The five prerequisites for effective evaluation in education are:
  1. Start with a clear and measurable statement of objectives
  2. Develop a theory about how program activities will lead to improved outcomes (a program logic) and structure the evaluation questions around that logic
  3. Let the evaluation questions determine the evaluation method
  4. For questions about program impact, either a baseline or a comparison group will be required (preferably both)
  5. Be open-minded about the findings and have a clear plan for how to use the results.

 

1. Start with clear and measurable objectives

It may sound obvious but understanding whether program activities have been effective requires a clear understanding of what the program is trying to achieve. The objectives also need to be measureable.

For some programs or activities this is very easy. For example, reading interventions like Reading Recovery aim to improve students’ ability to read. In these instances it is easy to start with a clear statement of objectives (i.e. to improve students’ ability to read). It is also quite easy to measure outcomes because reading progression is relatively easy to measure (although the issue of causal attribution is important – more on that later).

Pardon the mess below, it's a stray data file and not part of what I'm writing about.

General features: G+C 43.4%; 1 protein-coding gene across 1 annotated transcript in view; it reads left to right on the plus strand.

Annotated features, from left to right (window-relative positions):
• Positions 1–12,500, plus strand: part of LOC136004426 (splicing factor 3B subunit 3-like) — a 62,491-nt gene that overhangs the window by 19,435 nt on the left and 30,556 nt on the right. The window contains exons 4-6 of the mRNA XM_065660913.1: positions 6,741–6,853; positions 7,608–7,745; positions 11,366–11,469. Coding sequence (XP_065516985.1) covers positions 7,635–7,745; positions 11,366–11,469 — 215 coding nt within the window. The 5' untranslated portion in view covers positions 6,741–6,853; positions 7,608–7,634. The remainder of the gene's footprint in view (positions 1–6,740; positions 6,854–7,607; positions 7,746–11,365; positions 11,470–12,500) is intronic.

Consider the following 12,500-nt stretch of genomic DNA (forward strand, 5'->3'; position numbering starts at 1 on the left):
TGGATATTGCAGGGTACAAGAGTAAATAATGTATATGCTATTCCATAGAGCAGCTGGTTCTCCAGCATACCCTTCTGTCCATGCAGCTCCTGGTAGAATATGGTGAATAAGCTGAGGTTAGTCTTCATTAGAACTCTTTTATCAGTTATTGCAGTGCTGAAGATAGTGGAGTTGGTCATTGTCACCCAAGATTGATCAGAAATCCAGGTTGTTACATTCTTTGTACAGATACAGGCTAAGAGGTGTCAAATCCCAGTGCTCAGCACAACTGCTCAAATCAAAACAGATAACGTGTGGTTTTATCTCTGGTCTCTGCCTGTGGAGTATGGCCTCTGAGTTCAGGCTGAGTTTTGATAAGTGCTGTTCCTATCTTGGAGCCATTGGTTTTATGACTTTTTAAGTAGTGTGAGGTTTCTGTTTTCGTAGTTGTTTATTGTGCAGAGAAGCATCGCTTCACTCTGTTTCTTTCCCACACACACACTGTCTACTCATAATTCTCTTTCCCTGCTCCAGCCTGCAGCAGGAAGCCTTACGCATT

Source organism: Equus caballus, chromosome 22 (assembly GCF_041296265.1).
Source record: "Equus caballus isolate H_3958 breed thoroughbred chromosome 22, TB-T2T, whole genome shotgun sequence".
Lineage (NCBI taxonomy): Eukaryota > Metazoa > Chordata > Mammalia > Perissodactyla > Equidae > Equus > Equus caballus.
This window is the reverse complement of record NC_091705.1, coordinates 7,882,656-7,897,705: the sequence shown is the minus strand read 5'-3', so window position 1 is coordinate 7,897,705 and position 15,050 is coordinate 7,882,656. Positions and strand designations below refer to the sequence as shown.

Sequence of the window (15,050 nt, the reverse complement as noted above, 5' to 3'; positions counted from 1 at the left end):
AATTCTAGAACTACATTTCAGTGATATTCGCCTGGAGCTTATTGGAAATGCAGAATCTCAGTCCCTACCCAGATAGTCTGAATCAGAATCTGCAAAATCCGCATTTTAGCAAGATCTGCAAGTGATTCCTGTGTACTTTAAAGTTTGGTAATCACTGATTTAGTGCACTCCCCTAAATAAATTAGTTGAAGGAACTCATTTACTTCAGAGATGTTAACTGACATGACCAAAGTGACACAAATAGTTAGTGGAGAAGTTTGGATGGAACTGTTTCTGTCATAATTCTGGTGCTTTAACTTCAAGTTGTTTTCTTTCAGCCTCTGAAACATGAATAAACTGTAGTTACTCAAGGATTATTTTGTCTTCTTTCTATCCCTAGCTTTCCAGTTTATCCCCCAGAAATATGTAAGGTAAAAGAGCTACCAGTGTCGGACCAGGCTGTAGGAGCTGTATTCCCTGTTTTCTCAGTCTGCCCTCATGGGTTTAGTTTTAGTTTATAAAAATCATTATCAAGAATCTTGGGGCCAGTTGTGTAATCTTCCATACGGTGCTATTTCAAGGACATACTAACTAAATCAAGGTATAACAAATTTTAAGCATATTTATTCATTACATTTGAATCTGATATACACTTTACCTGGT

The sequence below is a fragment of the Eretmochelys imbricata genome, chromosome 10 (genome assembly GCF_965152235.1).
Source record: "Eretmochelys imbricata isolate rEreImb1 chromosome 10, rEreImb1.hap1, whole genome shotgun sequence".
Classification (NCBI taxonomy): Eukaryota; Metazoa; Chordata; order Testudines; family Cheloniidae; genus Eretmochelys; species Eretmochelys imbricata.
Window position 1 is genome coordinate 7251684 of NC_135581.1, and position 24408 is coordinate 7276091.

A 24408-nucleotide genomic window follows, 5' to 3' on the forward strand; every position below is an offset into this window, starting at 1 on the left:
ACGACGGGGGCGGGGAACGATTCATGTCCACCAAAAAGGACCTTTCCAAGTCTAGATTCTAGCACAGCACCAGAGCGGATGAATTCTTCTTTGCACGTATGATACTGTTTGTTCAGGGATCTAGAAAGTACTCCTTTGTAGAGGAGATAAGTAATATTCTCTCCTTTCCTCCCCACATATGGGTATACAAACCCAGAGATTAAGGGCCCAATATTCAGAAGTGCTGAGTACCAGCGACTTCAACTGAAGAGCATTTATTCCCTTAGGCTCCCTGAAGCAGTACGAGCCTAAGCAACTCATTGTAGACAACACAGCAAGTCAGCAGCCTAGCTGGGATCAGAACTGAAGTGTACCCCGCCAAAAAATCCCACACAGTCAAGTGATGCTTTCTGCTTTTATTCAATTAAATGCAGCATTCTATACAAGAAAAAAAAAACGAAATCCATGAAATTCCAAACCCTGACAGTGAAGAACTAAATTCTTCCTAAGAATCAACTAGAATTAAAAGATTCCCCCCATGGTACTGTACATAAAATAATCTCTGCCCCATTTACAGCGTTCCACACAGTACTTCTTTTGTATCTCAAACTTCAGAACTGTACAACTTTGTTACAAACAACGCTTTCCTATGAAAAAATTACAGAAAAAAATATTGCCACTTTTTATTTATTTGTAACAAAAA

However, for some programs, it can be more difficult to develop a clear statement of objectives and it is even more difficult to measure whether they have been achieved. Take the Bring Your Own Device (BYOD) policy as an example. The objective of BYOD is often described as using technology to ‘deepen learning’, ‘foster creativity’ or ‘engage students’. These are worthy objectives. The challenge for schools and systems is to work out whether they have been achieved. What does ‘deep learning’ look like and how can it be measured? How will teachers know if a student is more ‘creative’ or ‘engaged’ now than they were before? How much of that gain is due to the program or policy (BYOD) and how much is due to other factors?